New facts and figures about image format use on websites

JPG, PNG and GIF are the three image formats that websites use for their images. We decided to find out exactly how common each format is, and how large the images of each format tend to be. After analyzing more than 23 million images, we have found some very interesting results.

To be able to perform this analysis properly we needed a large sample base, and fortunately we have one. We have gone through more than half a million saved tests from the Pingdom Full Page Test (it’s a free tool for analyzing content and load times of Web pages). The tested pages together contain the 23+ million images that were the basis of this survey.

We will answer the following questions:

  • How common are the different image formats?
  • How much do images contribute to page size?
  • How large are the images of the different formats?

(When we refer to “images on the Web” in this article, we are refering to the image usage on websites.)

First a few quick observation and conclusions…

Interesting observations

We will dive deeper into the facts further down, but these are some observations that we have picked out from the information gathered in this article.

  • GIF images are the most common, making up 54.7% of all images on the Web.
  • PNG images are the least common, making up only 14.4% of all images.
  • JPG images contribute the most to page size, even though they make up less than one third of the images.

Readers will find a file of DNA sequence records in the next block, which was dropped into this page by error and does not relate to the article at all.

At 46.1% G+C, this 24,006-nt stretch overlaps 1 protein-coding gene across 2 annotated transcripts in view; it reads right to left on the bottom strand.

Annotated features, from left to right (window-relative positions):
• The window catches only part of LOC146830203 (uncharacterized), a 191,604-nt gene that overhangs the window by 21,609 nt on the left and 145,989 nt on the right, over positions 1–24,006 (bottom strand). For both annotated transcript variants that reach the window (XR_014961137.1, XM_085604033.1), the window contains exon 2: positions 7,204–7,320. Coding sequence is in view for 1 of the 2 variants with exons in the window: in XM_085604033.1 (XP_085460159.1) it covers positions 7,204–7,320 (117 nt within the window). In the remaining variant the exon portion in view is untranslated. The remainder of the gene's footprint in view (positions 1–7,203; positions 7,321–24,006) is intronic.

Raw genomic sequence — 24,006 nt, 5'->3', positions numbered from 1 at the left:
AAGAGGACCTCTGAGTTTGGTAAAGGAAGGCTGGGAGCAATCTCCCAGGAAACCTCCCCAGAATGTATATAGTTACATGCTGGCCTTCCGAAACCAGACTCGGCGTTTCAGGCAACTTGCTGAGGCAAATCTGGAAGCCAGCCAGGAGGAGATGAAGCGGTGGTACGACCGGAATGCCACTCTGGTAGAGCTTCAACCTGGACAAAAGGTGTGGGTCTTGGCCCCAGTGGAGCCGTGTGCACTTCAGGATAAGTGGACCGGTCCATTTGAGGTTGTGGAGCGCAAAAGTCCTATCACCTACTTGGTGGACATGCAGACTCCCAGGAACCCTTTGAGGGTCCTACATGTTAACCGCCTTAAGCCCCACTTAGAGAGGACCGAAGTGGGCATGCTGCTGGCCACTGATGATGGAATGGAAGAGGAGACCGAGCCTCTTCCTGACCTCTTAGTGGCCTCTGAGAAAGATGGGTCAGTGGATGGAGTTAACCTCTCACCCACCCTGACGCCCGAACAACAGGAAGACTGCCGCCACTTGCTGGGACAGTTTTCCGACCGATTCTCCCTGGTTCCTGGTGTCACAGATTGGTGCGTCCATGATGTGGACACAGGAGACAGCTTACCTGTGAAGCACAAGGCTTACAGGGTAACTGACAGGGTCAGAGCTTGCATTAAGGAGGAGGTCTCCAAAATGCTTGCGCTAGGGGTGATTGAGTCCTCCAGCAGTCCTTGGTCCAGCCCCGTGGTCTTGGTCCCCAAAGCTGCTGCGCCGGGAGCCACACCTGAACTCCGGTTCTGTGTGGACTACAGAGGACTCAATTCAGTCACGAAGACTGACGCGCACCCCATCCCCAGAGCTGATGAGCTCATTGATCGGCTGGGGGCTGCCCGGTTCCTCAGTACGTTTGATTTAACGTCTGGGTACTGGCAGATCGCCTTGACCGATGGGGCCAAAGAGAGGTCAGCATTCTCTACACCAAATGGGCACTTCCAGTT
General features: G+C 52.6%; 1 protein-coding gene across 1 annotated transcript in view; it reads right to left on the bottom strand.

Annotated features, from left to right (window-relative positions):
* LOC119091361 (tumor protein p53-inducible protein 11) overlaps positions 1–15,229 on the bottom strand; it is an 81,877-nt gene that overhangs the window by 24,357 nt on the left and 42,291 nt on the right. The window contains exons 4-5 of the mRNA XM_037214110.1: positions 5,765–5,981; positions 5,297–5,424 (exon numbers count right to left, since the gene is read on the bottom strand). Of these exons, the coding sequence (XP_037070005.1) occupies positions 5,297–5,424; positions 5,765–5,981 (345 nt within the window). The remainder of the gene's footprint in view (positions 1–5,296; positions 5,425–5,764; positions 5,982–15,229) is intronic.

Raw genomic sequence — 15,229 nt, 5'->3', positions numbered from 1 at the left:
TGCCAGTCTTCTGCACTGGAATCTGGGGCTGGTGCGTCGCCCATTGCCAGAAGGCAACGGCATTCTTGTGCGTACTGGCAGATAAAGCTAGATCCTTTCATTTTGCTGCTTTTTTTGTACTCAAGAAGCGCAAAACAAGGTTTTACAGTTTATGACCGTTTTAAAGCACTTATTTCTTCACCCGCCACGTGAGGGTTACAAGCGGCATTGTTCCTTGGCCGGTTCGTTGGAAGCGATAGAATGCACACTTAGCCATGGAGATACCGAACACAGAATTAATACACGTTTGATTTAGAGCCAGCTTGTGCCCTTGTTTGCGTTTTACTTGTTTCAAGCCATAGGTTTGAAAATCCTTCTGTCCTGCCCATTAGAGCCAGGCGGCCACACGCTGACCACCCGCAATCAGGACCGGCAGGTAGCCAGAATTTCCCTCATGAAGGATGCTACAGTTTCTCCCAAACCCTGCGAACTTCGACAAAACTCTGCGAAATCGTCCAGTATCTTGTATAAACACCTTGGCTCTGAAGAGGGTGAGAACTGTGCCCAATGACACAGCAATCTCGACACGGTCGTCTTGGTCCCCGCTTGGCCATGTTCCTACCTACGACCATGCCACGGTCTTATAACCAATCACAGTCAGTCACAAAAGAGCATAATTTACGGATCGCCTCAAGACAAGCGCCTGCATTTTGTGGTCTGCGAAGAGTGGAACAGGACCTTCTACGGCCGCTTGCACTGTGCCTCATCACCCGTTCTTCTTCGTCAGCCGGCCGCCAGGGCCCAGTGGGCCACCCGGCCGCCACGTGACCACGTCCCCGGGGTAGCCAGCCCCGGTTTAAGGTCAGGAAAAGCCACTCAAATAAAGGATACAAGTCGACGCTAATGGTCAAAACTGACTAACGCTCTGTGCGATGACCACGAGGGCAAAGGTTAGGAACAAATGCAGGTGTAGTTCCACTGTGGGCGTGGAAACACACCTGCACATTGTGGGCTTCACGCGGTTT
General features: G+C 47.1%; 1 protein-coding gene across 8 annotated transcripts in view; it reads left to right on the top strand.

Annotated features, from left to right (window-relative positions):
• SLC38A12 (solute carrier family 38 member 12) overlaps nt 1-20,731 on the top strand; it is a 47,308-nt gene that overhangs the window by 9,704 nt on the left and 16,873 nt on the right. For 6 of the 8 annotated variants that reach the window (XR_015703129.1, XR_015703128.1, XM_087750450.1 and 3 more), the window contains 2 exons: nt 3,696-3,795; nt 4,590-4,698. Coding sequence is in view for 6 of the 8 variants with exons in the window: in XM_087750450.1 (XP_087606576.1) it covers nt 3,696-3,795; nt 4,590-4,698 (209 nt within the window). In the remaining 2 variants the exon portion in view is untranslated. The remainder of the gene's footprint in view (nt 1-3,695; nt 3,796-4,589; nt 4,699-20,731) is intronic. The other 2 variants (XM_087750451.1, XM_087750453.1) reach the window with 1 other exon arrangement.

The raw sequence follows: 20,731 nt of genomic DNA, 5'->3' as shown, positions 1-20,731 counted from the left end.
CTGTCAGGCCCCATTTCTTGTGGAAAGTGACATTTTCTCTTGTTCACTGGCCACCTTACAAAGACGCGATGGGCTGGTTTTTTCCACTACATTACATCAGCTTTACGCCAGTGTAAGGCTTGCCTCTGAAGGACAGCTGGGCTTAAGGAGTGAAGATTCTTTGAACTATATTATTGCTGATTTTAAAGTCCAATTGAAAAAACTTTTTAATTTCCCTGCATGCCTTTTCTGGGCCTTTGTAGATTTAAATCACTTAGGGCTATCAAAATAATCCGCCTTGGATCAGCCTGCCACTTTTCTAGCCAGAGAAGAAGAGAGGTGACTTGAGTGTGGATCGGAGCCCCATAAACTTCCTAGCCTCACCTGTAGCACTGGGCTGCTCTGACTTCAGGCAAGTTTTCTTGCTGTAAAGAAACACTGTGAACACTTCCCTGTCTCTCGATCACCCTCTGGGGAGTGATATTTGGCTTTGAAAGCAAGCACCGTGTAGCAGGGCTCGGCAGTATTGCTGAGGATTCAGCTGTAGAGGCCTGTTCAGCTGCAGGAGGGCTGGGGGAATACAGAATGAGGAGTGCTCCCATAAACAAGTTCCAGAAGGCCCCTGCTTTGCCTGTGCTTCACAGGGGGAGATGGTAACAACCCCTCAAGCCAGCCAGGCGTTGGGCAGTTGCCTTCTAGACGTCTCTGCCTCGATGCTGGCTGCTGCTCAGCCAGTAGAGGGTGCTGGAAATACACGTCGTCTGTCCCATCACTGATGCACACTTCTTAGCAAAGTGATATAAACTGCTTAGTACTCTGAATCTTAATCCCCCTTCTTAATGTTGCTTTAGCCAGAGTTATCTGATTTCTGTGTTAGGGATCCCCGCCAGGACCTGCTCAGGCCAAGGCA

• Average image size per format: JPG: 11.8 KB, PNG: 4.4 KB, GIF: 2.4 KB.
  • There are 42.8 images per Web page on average.
  • Images contribute to 61.3% of the download size of a Web page on average.
  • There is an average of 240 KB of images on each web page.

This was just brief summary. Read on to get to the details.

GIF by far the most common format

Since we have used such a large sample base, the numbers in this survey are very close approximations of the overall use of images on the entire Web.

For the images on the Web, this is how common the various formats are:

  • JPG: 30.9%
  • PNG: 14.4%
  • GIF: 54.7%

Note how GIF holds a larger share than the other two formats combined.

We have to admit that at first we were a bit surprised by the results. We expected PNG images to be more common than this.

However, when thinking about it, GIFs are frequently used for design elements and icons, which result in many (and small) images. The intended transition from GIF to PNG obviously still has some way to go.

Image contribution to page size